Lessons for e-learning from people

This is the last section from the People component of chapter 2 of my thesis. It is an attempt to derive some lessons from the previous sections that are relevant to the practice of e-learning.

This leaves me with two components of the Ps Framework to go and Chapter 2 is complete – at least to first draft stage. The two remaining are Product and Pedagogy. I believe both should be fairly quick ones to write, hopefully I’m right.

Lessons for e-learning from People

The previous sections have examined various aspects associated with the People involved with e-learning. This has included descriptions of the characteristics of the people (Students, Academic Staff, Leaders and Managers and Support Staff) involved with e-learning (Section 2.1.1); the chasm (Section 2.1.2) that exists between the visionaries and the pragmatists; and some notions of rationality (Section 2.1.3). This section draws on those descriptions to identify some potential lessons for the practice of e-learning within higher education.

People mean variety

The perceptions and beliefs around technology and learning and teaching play a significant role in the adoption and use of e-learning (Jones, Cranston et al. 2005; Stewart 2008). Different groups of people – academic staff, students, management and information technology practitioners – within the same institution will bring different and often conflicting views (Luck, Jones et al. 2004) or technological frames (Orlikowski and Gash 1994) to organizational information technology projects such as e-learning. Even within groups (e.g. students or academic staff) there is incredible variation in needs, requirements and tastes (McCormack and Jones 1997). In fact, increasing diversity within the student body is one of the defining trends in modern higher education. Additionally, changes in the context of higher education (see Place crossref) are increasing diversity between academics. More generally, individuals within an organisation will vary greately in their willingness to adopt an innovation like e-learning (Jones, Jamieson et al. 2003).

An awareness and sensitivity to the increasingly diverse needs of students can improve their learning experience and outcomes (Semmar 2006). The variation in academics, students and disciplines combined with the absence of any unifying educational theory or practice suggests that there is no one correct method for implementing an online course (McCormack and Jones 1997). Approaches to the organisational implementation of e-learning that enable, support and encourage this diversity may be easily implemented, more readily adopted and potentially more innovative.

Academic staff aren’t prepared or rewarded for teaching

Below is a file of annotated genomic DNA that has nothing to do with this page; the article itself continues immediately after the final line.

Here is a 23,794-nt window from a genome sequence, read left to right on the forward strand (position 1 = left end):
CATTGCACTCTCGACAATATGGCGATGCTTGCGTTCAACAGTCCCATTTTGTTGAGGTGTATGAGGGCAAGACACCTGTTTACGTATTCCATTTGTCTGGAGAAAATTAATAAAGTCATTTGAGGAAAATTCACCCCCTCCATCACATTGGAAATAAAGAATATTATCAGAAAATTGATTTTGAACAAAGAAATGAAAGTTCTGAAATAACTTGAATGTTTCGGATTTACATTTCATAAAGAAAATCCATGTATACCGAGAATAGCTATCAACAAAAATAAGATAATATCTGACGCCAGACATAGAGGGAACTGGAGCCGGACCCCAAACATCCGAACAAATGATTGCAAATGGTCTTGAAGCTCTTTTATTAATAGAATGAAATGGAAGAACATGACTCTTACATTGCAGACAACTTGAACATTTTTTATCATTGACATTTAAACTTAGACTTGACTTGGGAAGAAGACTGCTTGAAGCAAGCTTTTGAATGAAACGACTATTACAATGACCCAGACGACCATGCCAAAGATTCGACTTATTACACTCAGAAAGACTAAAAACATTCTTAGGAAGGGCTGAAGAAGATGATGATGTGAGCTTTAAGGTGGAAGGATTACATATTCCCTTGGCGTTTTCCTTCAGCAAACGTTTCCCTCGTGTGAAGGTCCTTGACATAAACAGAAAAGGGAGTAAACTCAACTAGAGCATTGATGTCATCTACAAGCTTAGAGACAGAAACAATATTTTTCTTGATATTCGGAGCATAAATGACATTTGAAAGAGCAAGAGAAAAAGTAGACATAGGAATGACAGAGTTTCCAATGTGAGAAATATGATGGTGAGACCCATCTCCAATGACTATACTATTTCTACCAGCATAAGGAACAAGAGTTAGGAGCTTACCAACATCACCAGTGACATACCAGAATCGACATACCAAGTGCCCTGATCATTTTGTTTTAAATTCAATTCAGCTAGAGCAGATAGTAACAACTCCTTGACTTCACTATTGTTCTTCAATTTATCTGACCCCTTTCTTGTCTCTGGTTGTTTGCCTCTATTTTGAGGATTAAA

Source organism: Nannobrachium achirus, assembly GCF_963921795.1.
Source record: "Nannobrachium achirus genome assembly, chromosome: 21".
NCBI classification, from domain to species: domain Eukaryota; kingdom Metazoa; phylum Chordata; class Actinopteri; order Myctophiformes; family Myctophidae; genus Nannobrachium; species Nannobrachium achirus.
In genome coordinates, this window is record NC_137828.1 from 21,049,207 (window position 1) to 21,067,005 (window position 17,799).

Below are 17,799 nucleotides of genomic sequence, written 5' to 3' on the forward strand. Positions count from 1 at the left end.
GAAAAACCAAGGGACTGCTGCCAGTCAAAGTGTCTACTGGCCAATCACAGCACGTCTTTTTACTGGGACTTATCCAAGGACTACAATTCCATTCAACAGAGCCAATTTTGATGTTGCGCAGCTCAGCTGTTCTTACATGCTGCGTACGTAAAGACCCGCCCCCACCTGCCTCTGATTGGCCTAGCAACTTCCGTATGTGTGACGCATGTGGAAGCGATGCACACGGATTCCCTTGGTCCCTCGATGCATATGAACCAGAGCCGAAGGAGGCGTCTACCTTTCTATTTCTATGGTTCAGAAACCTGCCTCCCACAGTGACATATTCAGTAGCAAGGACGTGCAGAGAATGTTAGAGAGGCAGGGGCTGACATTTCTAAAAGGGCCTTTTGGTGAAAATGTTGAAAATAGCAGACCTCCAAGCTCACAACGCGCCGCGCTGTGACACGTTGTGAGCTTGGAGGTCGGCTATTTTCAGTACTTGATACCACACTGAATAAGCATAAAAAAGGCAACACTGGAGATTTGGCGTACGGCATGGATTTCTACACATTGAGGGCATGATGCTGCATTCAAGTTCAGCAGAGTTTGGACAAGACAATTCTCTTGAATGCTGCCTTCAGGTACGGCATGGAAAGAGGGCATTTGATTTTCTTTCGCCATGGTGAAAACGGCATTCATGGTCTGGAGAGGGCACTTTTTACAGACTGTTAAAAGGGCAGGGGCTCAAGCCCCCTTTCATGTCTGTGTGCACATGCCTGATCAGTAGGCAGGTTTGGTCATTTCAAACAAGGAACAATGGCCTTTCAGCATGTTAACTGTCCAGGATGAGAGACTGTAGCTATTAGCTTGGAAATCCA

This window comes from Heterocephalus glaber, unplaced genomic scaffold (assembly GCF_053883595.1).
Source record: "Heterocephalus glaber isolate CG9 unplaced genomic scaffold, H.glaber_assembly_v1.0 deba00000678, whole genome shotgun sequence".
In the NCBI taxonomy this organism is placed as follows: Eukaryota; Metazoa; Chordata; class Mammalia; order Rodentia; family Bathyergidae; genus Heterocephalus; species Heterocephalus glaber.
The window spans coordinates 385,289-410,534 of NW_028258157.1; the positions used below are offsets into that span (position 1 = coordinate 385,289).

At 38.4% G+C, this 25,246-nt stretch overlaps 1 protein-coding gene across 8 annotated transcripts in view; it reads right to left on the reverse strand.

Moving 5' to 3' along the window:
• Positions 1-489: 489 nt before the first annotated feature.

Academic staff are trained, selected and evaluated on the discipline expertise and their ability to perform quality research. The experience and training of academic staff not only focuses on discipline and research expertise it can, and often does, socialise aspiring academics towards a vision of academic work that emphasises these tasks (Austin 2002). While universities promote the importance of teaching the create ambiguous, even contradictory expectations by rewarding academic staff primarily for research (Zellweger 2005) and creating environments where spending more time teaching is a negative influence on academic pay (Fairweather 2005).

Most students, academic staff and people are conservative

Findings from neuro-science and psychology identify a strong tendency in people to gravitate toward the familiar and away from the unfamiliar (Bailey 2007). Social cognitive research suggests that an individual’s knowledge is cognitively structured through experience and interaction, which creates knowledge structures that focus attention on information consistent with existing structures (and past experience) while masking information inconsistent with those structures (Davidson 2002). Geoghegan’s (1994) use of Moore’s (2002) chasm suggests that the vast majority of potential adopters like gradual change and are risk averse (see Table 2.3).

Given this background, it is not all that surprising to find that new students, even those with a high level of competence and confidence with information technology, are conservative in their approach to study and learning approaches (Hardy, Haywood et al. 2008). Similarly, it is not at all surprising – especially when given the nature of rewards for academic staff – to find that most applications of e-learning within higher education can be characterised as horseless carriage applications. Where the attempt is made to develop new actions based on old adaptations to obsolete contexts (Anderson 2004). The work of Geoghegan (1994) suggests that the current limited adoption and limited quality of e-learning may arise from models of e-learning implementation that fail to effectively engage with this conservativism.

People mean agency